United States
Waterhyacinth was introduced into the US in 1884 through an exhibit in Louisiana. Since its introduction, waterhyacinth has been spread in AL, AR, AZ, CA, CO, FL, GA, HA, IL, KS, KY, MS, MD, MO, NC, NY, OK, OR, PR, SC, TN, TX, VA, and WA.

Waterhyacinth is widespread in LA, MS, AL and found in AR and TN.

IPAMS Surveys:

Control Methods

Several insects have been released to control waterhyacinth in the United States. These insects include Neochetina eichhorniae, N. bruchi, Samoedes albiguttalis, and Eccritotarsus carinensis. While these insects have reduced the growth of waterhyacinth, they typically do not alleviate the nuisance problem.

Herbicides Recommended for Managing Waterhyacinth
Chemical Trade Name Formulation Rate
(gallon acre-1)
Nonionic Surfactant
2,4-D DMA 4 IVM Liquid 0.5 - 1 0.25 - 0.5% v/v
HardBall Emulsifiable 0.25 - 0.5 0.25 - 0.5% v/v
Diquat Reward Liquid 1 1% v/v
Glyphosate Rodeo
Liquid 1 1% v/v
Imazapyr Habitat Liquid 0.25 0.25% v/v
Triclopyr Renovate 3 Liquid 0.5 - 2.0 0.25 - 0.5% v/v
The systemic herbicides 2,4-D, triclopyr, glyphosate, and imazapyr provide excellent control. Diquat is an excellent contact herbicide, but regrowth typically occurs. A commonly-used tank mixture is 2,4-D and diquat, which will control other nuisance aquatic plants with waterhyacinth. Most large-scale management programs use 2,4-D due to its low cost. Use only herbicides labeled for aquatic use, apply to the foliage, and include a nonionic surfactant with all herbicides.

Harvesting, raking, and other mechanical methods have been used for control of nuisance problems, but they typically cannot keep up with the rate of growth. Hand removal will work for individual rosettes. Mechanical chopping has been used, but this typically leaves a large amount of biomass and some regrowth will occur from damaged stembases.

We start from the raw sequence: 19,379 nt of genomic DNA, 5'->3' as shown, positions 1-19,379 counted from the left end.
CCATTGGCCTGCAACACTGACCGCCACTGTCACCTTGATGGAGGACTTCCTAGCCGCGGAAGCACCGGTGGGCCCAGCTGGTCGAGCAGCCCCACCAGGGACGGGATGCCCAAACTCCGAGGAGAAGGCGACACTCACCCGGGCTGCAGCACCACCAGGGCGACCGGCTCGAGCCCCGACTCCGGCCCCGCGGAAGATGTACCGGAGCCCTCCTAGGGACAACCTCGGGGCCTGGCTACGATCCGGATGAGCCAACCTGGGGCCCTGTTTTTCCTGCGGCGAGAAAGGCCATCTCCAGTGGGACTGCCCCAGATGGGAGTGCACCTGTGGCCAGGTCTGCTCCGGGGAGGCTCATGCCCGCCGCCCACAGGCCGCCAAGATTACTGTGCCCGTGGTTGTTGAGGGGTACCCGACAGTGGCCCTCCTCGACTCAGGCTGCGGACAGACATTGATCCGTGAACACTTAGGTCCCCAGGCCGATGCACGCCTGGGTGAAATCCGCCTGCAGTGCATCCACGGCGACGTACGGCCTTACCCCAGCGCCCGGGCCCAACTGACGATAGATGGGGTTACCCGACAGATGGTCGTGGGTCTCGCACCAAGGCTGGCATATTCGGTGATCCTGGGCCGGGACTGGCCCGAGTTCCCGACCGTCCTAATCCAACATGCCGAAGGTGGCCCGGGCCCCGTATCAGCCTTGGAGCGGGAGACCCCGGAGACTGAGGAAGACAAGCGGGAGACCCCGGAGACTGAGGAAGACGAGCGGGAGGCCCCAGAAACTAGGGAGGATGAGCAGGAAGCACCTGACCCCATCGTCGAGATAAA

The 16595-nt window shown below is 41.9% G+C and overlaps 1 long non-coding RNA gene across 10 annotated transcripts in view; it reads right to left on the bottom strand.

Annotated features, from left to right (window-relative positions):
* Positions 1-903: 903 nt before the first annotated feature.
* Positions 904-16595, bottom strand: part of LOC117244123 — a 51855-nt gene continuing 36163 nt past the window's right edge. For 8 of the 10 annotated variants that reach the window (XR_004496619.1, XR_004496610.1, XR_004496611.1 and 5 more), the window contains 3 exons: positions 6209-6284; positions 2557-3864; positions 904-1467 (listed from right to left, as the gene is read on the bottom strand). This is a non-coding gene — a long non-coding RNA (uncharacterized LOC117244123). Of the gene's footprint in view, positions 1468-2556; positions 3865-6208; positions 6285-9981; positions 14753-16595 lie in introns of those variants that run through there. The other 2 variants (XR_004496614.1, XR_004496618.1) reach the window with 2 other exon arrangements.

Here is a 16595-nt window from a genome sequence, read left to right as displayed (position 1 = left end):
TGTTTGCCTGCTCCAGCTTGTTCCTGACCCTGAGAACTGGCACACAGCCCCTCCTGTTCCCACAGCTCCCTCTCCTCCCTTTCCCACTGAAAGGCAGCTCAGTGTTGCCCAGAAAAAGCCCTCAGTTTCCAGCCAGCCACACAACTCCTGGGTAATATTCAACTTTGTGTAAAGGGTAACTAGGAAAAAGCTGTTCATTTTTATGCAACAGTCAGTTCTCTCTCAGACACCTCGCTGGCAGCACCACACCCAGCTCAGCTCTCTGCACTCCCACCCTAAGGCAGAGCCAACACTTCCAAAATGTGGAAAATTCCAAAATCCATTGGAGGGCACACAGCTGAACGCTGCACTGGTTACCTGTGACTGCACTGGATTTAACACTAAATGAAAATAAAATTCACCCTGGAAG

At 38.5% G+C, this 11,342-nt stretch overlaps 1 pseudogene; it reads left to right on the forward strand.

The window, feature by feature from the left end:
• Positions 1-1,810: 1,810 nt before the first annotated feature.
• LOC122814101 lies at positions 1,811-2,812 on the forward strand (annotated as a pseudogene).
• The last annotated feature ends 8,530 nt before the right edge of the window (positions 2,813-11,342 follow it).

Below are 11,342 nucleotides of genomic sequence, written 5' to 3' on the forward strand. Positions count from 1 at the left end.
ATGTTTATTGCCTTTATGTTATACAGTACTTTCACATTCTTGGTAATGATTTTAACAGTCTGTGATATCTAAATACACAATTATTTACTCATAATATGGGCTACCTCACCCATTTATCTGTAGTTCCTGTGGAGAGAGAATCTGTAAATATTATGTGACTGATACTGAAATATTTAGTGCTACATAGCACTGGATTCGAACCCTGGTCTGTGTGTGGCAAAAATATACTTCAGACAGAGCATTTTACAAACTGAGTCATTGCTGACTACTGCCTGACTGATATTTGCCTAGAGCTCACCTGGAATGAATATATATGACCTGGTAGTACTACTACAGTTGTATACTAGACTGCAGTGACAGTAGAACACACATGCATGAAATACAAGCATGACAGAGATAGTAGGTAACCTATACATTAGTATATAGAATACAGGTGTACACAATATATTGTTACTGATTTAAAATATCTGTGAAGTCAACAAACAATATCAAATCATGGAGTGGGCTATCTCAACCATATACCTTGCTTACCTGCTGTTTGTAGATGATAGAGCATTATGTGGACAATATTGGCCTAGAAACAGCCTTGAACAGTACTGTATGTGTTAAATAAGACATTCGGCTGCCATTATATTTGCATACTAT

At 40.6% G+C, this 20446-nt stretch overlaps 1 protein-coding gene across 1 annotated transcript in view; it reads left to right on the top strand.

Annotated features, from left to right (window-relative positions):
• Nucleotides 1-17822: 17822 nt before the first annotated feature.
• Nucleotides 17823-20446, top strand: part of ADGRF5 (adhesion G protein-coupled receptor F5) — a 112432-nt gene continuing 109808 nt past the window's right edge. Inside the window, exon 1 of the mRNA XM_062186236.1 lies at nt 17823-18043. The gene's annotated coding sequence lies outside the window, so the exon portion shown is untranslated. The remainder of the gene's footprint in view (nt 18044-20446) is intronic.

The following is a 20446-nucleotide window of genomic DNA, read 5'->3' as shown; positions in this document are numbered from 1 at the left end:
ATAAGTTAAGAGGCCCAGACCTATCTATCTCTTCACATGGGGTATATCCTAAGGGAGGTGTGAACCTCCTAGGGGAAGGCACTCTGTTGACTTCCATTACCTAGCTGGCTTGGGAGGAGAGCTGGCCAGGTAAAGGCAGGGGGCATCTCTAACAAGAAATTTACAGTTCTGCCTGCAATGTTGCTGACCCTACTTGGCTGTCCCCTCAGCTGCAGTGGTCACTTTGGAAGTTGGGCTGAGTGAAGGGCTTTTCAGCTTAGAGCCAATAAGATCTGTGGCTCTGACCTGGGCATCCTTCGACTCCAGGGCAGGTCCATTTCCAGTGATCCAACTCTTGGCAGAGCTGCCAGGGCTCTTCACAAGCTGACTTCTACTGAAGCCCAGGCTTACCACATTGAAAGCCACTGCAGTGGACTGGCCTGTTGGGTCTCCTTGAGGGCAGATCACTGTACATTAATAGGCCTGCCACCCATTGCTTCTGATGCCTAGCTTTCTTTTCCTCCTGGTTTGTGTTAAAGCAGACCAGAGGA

Summer drawdown has been successful in controlling waterhyacinth.


Aquatic Ecosystem Restoration Foundation (AERF) 2005. Best Management Practices Handbook for Aquatic Plant Management in Support of Fish and Wildlife Habitat. Aquatic Ecosystem Restoration Foundation, Flint, MI.

More Information

Aquatic Ecosystem Restoration Foundation (Herbicide Information)

Geosystems Research Institute, Mississippi State University

Sea Grant Nonindigenous Species Site

University of Florida’s Center for Aquatic and Invasive Species

USACE Aquatic Plant Control Research Program

US Geological Survey Nonindigenous Aquatic Species

Contributing Authors

Wilfredo Robles, Geosystems Research Institute, Mississippi State University

Contact Info

Dr. John D. Madsen
Mississippi State University
Geosystems Research Institute
Box 9652
Mississippi State, MS 39762-9652
Ph. (662)325-2428

Geosystems Research Institute
Contact: John D. Madsen, Ph.D.  •  WebMaster